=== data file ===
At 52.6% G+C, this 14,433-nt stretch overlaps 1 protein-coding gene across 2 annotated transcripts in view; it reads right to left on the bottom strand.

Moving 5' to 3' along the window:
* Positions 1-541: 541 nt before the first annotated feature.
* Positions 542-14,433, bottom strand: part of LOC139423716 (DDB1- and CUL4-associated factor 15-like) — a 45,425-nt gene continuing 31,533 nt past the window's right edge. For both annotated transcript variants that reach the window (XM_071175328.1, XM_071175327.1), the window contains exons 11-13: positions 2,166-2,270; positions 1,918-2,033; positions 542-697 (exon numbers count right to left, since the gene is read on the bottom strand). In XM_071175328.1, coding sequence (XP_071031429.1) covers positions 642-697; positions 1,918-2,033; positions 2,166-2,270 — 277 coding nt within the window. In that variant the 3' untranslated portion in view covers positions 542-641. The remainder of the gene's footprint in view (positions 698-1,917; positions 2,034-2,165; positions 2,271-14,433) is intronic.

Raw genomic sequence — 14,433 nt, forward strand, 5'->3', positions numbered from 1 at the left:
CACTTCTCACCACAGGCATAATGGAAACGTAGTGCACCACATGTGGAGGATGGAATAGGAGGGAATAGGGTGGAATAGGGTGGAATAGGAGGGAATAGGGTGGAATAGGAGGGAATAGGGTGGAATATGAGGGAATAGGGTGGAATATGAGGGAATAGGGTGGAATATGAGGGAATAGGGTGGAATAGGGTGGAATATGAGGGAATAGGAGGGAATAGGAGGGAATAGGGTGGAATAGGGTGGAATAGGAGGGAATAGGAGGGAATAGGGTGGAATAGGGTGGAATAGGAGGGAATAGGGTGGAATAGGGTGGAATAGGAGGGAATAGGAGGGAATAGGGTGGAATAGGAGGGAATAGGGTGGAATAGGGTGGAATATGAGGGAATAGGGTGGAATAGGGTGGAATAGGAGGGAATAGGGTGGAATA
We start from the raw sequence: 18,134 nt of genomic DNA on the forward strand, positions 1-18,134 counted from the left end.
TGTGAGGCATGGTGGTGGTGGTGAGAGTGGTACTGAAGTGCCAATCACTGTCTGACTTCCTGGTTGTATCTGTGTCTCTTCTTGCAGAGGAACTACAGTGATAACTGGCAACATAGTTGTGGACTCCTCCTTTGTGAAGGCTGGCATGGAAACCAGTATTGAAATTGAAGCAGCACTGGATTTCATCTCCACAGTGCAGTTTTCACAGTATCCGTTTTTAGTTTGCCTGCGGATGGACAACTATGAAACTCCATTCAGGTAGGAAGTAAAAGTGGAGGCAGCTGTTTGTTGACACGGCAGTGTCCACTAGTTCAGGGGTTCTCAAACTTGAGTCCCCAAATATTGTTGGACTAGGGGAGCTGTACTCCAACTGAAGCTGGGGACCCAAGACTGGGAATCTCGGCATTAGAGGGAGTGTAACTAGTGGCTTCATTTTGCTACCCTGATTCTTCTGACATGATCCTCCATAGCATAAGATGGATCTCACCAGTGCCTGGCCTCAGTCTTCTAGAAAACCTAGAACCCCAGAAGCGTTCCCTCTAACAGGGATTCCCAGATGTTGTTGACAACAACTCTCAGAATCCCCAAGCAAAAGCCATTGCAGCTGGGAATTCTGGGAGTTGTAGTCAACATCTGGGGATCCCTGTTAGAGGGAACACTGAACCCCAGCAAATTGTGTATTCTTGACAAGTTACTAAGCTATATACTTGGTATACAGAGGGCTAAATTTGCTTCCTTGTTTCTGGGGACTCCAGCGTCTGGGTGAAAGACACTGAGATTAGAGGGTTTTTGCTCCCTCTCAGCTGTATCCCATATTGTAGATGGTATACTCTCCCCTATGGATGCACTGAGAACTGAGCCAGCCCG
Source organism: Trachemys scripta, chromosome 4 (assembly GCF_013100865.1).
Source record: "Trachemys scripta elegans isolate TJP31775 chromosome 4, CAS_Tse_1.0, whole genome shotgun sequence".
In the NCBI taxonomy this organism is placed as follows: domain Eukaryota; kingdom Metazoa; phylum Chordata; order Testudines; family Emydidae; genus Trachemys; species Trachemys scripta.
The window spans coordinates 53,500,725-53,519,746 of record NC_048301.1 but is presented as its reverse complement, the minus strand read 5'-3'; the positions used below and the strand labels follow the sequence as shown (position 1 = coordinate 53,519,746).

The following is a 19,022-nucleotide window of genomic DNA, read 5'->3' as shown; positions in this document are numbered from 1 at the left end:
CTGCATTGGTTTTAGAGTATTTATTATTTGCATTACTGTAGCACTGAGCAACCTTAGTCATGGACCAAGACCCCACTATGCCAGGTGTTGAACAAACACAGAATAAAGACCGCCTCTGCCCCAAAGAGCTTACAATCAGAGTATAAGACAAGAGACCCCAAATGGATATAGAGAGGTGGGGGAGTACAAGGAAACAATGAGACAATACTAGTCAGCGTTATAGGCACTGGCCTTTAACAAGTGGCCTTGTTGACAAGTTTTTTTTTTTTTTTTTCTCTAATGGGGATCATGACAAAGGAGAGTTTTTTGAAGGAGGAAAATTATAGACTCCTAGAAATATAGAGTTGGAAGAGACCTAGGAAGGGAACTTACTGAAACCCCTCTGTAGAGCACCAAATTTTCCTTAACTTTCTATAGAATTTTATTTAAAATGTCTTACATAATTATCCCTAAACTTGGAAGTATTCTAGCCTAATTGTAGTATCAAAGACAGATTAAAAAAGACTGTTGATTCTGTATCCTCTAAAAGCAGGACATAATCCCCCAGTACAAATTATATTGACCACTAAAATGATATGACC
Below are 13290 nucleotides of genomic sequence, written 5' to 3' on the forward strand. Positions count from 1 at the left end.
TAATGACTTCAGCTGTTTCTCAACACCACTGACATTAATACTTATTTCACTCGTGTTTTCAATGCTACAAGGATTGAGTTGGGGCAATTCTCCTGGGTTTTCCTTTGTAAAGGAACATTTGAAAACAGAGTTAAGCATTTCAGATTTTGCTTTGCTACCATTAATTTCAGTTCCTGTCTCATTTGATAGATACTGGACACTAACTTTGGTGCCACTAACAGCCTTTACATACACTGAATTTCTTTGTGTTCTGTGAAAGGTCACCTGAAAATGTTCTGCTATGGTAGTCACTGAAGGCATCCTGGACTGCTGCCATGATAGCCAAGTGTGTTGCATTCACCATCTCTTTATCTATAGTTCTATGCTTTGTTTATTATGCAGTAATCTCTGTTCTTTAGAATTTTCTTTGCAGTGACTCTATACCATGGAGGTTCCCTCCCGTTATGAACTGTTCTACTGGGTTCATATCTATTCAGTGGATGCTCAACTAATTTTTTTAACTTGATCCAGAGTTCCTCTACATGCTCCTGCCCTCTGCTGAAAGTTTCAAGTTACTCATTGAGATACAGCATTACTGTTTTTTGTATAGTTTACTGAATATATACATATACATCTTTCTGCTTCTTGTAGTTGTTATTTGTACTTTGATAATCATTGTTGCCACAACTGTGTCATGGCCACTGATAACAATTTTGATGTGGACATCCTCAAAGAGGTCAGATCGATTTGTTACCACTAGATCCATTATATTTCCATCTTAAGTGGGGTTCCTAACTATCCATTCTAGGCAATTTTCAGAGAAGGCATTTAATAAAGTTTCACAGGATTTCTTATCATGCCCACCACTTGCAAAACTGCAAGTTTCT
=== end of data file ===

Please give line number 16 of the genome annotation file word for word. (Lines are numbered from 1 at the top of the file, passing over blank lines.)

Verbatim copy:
TAATGACTTCAGCTGTTTCTCAACACCACTGACATTAATACTTATTTCACTCGTGTTTTCAATGCTACAAGGATTGAGTTGGGGCAATTCTCCTGGGTTTTCCTTTGTAAAGGAACATTTGAAAACAGAGTTAAGCATTTCAGATTTTGCTTTGCTACCATTAATTTCAGTTCCTGTCTCATTTGATAGATACTGGACACTAACTTTGGTGCCACTAACAGCCTTTACATACACTGAATTTCTTTGTGTTCTGTGAAAGGTCACCTGAAAATGTTCTGCTATGGTAGTCACTGAAGGCATCCTGGACTGCTGCCATGATAGCCAAGTGTGTTGCATTCACCATCTCTTTATCTATAGTTCTATGCTTTGTTTATTATGCAGTAATCTCTGTTCTTTAGAATTTTCTTTGCAGTGACTCTATACCATGGAGGTTCCCTCCCGTTATGAACTGTTCTACTGGGTTCATATCTATTCAGTGGATGCTCAACTAATTTTTTTAACTTGATCCAGAGTTCCTCTACATGCTCCTGCCCTCTGCTGAAAGTTTCAAGTTACTCATTGAGATACAGCATTACTGTTTTTTGTATAGTTTACTGAATATATACATATACATCTTTCTGCTTCTTGTAGTTGTTATTTGTACTTTGATAATCATTGTTGCCACAACTGTGTCATGGCCACTGATAACAATTTTGATGTGGACATCCTCAAAGAGGTCAGATCGATTTGTTACCACTAGATCCATTATATTTCCATCTTAAGTGGGGTTCCTAACTATCCATTCTAGGCAATTTTCAGAGAAGGCATTTAATAAAGTTTCACAGGATTTCTTATCATGCCCACCACTTGCAAAACTGCAAGTTTCT